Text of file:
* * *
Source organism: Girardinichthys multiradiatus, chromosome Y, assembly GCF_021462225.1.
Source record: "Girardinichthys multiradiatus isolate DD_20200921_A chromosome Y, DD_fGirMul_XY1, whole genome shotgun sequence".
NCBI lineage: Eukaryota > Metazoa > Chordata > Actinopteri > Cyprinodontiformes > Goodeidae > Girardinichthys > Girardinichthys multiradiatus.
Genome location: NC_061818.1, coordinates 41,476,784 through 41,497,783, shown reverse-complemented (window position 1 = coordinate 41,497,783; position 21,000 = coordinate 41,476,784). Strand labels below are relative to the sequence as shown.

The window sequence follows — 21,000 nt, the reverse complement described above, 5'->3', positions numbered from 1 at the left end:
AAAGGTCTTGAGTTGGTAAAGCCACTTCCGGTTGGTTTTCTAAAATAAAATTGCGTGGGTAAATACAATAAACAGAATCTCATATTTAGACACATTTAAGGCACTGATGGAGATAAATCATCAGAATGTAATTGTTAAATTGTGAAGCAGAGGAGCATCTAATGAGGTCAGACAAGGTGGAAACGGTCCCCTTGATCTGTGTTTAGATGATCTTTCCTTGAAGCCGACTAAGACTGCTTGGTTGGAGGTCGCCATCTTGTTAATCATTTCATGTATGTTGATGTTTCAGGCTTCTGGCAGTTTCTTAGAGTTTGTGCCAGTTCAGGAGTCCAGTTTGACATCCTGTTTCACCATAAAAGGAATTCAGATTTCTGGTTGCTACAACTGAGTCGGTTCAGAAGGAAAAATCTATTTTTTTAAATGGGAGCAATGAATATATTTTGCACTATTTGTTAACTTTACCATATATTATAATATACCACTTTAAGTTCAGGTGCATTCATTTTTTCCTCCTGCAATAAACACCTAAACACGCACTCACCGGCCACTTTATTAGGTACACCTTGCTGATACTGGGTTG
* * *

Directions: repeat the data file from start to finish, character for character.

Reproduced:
Source organism: Girardinichthys multiradiatus, chromosome Y, assembly GCF_021462225.1.
Source record: "Girardinichthys multiradiatus isolate DD_20200921_A chromosome Y, DD_fGirMul_XY1, whole genome shotgun sequence".
NCBI lineage: Eukaryota > Metazoa > Chordata > Actinopteri > Cyprinodontiformes > Goodeidae > Girardinichthys > Girardinichthys multiradiatus.
Genome location: NC_061818.1, coordinates 41,476,784 through 41,497,783, shown reverse-complemented (window position 1 = coordinate 41,497,783; position 21,000 = coordinate 41,476,784). Strand labels below are relative to the sequence as shown.

The window sequence follows — 21,000 nt, the reverse complement described above, 5'->3', positions numbered from 1 at the left end:
AAAGGTCTTGAGTTGGTAAAGCCACTTCCGGTTGGTTTTCTAAAATAAAATTGCGTGGGTAAATACAATAAACAGAATCTCATATTTAGACACATTTAAGGCACTGATGGAGATAAATCATCAGAATGTAATTGTTAAATTGTGAAGCAGAGGAGCATCTAATGAGGTCAGACAAGGTGGAAACGGTCCCCTTGATCTGTGTTTAGATGATCTTTCCTTGAAGCCGACTAAGACTGCTTGGTTGGAGGTCGCCATCTTGTTAATCATTTCATGTATGTTGATGTTTCAGGCTTCTGGCAGTTTCTTAGAGTTTGTGCCAGTTCAGGAGTCCAGTTTGACATCCTGTTTCACCATAAAAGGAATTCAGATTTCTGGTTGCTACAACTGAGTCGGTTCAGAAGGAAAAATCTATTTTTTTAAATGGGAGCAATGAATATATTTTGCACTATTTGTTAACTTTACCATATATTATAATATACCACTTTAAGTTCAGGTGCATTCATTTTTTCCTCCTGCAATAAACACCTAAACACGCACTCACCGGCCACTTTATTAGGTACACCTTGCTGATACTGGGTTG